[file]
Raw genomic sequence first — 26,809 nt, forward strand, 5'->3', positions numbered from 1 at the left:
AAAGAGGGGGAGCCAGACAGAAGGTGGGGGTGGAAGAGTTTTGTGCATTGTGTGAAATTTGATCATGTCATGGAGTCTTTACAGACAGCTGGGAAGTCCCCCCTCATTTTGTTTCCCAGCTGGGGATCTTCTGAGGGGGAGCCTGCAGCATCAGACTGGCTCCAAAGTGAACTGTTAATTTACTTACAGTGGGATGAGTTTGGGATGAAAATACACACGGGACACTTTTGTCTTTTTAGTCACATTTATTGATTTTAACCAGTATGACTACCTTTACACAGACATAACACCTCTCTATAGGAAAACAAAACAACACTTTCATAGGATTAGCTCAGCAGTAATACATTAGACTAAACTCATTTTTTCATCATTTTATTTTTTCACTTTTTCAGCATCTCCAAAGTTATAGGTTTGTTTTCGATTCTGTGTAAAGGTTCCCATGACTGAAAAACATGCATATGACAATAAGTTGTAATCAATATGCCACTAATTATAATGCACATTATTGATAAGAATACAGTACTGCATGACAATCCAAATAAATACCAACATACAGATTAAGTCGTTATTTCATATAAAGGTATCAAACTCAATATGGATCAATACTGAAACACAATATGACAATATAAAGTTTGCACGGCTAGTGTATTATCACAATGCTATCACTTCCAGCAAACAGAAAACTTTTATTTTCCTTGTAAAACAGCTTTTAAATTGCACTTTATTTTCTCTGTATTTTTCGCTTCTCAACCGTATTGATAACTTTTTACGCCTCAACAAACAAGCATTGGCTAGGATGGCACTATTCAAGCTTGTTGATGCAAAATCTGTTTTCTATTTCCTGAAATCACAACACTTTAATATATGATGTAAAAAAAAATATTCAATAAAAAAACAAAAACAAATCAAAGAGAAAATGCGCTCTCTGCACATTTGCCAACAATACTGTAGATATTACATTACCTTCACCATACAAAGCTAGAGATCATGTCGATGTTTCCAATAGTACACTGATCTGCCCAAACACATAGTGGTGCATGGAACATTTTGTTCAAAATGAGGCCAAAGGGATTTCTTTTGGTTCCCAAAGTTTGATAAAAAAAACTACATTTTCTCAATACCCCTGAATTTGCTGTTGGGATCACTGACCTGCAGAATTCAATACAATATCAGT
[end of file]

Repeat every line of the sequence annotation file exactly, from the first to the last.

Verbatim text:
Raw genomic sequence first — 26,809 nt, forward strand, 5'->3', positions numbered from 1 at the left:
AAAGAGGGGGAGCCAGACAGAAGGTGGGGGTGGAAGAGTTTTGTGCATTGTGTGAAATTTGATCATGTCATGGAGTCTTTACAGACAGCTGGGAAGTCCCCCCTCATTTTGTTTCCCAGCTGGGGATCTTCTGAGGGGGAGCCTGCAGCATCAGACTGGCTCCAAAGTGAACTGTTAATTTACTTACAGTGGGATGAGTTTGGGATGAAAATACACACGGGACACTTTTGTCTTTTTAGTCACATTTATTGATTTTAACCAGTATGACTACCTTTACACAGACATAACACCTCTCTATAGGAAAACAAAACAACACTTTCATAGGATTAGCTCAGCAGTAATACATTAGACTAAACTCATTTTTTCATCATTTTATTTTTTCACTTTTTCAGCATCTCCAAAGTTATAGGTTTGTTTTCGATTCTGTGTAAAGGTTCCCATGACTGAAAAACATGCATATGACAATAAGTTGTAATCAATATGCCACTAATTATAATGCACATTATTGATAAGAATACAGTACTGCATGACAATCCAAATAAATACCAACATACAGATTAAGTCGTTATTTCATATAAAGGTATCAAACTCAATATGGATCAATACTGAAACACAATATGACAATATAAAGTTTGCACGGCTAGTGTATTATCACAATGCTATCACTTCCAGCAAACAGAAAACTTTTATTTTCCTTGTAAAACAGCTTTTAAATTGCACTTTATTTTCTCTGTATTTTTCGCTTCTCAACCGTATTGATAACTTTTTACGCCTCAACAAACAAGCATTGGCTAGGATGGCACTATTCAAGCTTGTTGATGCAAAATCTGTTTTCTATTTCCTGAAATCACAACACTTTAATATATGATGTAAAAAAAAATATTCAATAAAAAAACAAAAACAAATCAAAGAGAAAATGCGCTCTCTGCACATTTGCCAACAATACTGTAGATATTACATTACCTTCACCATACAAAGCTAGAGATCATGTCGATGTTTCCAATAGTACACTGATCTGCCCAAACACATAGTGGTGCATGGAACATTTTGTTCAAAATGAGGCCAAAGGGATTTCTTTTGGTTCCCAAAGTTTGATAAAAAAAACTACATTTTCTCAATACCCCTGAATTTGCTGTTGGGATCACTGACCTGCAGAATTCAATACAATATCAGT